The Court, however, said:

“If the document and its contents is to be subjected to a thorough search and probe we do not see why the said certificate should have been interdicted by the High Court, particularly, in the context of the facts surrounding the enumeration and inclusion of the documents mentioned in the illustrative list of documents, as noticed above.”

Stating that the said document can in no manner be considered a ‘private document’, the Court held that Gram Panchayat Certificate can, however, be acted upon only to establish a linkage between the holder of such certificate and the person(s) from whom legacy is being claimed. It was made clear that the certificate will be put to such limited use only if the contents of the certificate are found to be established on due and proper enquiry and verification. [Rupajan Begum v. Union of India, 2017 SCC OnLine SC 1411, decided on 05.12.2017]

Case BriefsHigh Courts

Meghalaya High Court: While considering three petitions addressing the issue wherein the petitioners (they being children of Tibetan parents and born in India on or after 26.01.1950 and before 01.07.1987) were denied the status as citizens of India under the Citizenship Act, 1955, the Division Bench of Dinesh Maheshwari, C.J., and Ved Prakash Vaish, J., held that, on interpreting an unambiguous provision such as Section 3 of the Citizenship Act, 1955, the petitioners are Indian citizens in every respect and thus are entitled to all benefits and privileges available to the Indian citizens.

The three petitions which were addressed jointly by the Court, stated that the petitioners are citizens of India by virtue of Section 3 (1) (a) of the Citizenship Act, 1955, but they were denied the status of citizens and the rights attached therewith by the Union of India and the State of Meghalaya without any justification and reason. It was further contended that they were being compelled by the authorities to carry registration certificate as refugees. The respondents however contended that if the petitioners are having a claim of citizenship, then they need to apply to the authorities concerned under Section 3 read with Section 9 of the Citizenship Act, 1955 and the requisite declaration in their favour could be made only after due enquiry. The respondents claimed that the petitioners have furnished false information related to their birth and that they obtained the registration in the Electoral Rolls by suppressing the fact that they were registered Tibetan refugees and were not holding the citizenship certificate.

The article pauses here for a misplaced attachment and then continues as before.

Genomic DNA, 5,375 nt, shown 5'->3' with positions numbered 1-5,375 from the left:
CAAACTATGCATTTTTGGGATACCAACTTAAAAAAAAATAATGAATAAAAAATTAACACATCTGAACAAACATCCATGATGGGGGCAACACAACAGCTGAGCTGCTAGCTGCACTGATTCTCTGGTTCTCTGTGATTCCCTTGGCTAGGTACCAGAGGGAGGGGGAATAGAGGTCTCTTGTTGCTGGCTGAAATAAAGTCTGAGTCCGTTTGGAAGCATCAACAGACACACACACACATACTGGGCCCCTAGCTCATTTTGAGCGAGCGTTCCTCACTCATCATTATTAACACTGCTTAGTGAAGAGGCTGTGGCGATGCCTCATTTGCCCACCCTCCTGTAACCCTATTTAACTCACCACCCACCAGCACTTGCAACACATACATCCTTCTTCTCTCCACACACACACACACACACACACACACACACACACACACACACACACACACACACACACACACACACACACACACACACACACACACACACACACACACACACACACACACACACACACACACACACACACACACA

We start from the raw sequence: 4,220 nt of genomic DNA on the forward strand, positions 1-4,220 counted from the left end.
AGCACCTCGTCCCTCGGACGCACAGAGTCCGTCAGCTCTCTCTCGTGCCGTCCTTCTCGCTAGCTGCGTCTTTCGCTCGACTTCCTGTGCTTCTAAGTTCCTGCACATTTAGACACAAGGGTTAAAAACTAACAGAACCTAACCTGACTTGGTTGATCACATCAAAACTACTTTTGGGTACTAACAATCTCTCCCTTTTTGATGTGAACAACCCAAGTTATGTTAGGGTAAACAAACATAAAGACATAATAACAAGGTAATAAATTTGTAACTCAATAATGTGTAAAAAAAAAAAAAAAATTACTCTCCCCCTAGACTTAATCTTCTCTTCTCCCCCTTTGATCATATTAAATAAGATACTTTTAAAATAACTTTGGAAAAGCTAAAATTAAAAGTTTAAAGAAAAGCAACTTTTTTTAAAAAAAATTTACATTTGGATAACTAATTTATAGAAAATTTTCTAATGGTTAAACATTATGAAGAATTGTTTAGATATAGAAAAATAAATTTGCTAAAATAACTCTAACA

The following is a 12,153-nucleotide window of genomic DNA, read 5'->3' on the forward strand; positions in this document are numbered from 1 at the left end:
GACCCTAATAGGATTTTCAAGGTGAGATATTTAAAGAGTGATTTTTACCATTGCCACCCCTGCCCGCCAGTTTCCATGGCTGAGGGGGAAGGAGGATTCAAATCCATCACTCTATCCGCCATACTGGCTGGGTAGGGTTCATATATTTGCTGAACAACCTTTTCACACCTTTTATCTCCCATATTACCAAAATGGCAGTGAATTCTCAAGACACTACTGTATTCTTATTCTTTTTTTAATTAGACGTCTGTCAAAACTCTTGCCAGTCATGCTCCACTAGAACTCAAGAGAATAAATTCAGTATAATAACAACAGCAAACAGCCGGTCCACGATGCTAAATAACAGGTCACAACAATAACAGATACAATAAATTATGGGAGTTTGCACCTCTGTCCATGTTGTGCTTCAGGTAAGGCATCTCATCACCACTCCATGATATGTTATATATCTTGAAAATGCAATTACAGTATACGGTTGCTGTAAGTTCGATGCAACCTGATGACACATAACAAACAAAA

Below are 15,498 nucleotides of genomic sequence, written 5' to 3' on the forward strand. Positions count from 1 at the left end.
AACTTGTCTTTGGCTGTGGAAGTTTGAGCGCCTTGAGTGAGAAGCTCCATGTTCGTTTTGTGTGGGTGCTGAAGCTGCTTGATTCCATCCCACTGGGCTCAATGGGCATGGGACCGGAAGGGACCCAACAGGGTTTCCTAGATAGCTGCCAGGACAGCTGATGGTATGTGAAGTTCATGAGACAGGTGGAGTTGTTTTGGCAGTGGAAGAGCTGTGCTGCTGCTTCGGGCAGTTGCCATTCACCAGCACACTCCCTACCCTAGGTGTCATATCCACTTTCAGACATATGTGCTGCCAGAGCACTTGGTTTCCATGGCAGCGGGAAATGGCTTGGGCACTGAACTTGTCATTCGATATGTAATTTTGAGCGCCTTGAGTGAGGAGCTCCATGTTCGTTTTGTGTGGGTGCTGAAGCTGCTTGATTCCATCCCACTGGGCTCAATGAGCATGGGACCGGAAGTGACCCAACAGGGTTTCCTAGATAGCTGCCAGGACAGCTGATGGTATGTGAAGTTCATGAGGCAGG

Perusing the facts of the case and the clarity of Section 3 (1)(a) of the Citizenship Act, 1955, the Court outright observed that the respondents were unjustified in denying the rights to the petitioners as citizens of India though such rights flow directly and unfailingly by the operation of the plain provisions of law. Moreover each of the petitioners was born within the cutoff year as provided by the law. Referring to the decisions of the Delhi High Court and Karnataka High Court in Namgyal Dolkar v. Government of India, 2010 SCC OnLine Del 4548 and Tenzin Choephag Ling Rinpoche v. Union of India, 2013 SCC OnLine Kar 5932 respectively, the Court stated that the plain reading of unambiguous provisions of law, as contained in Section 3 of the 1955 Act, leaves nothing to doubt and, “any decision by any Ministry cannot override the plain provisions of law nor any correspondence or any communication could do so.” [Tenzing Choden Sherpa v. Union of India, 2017 SCC OnLine Megh 35, decided on 15.02.2017]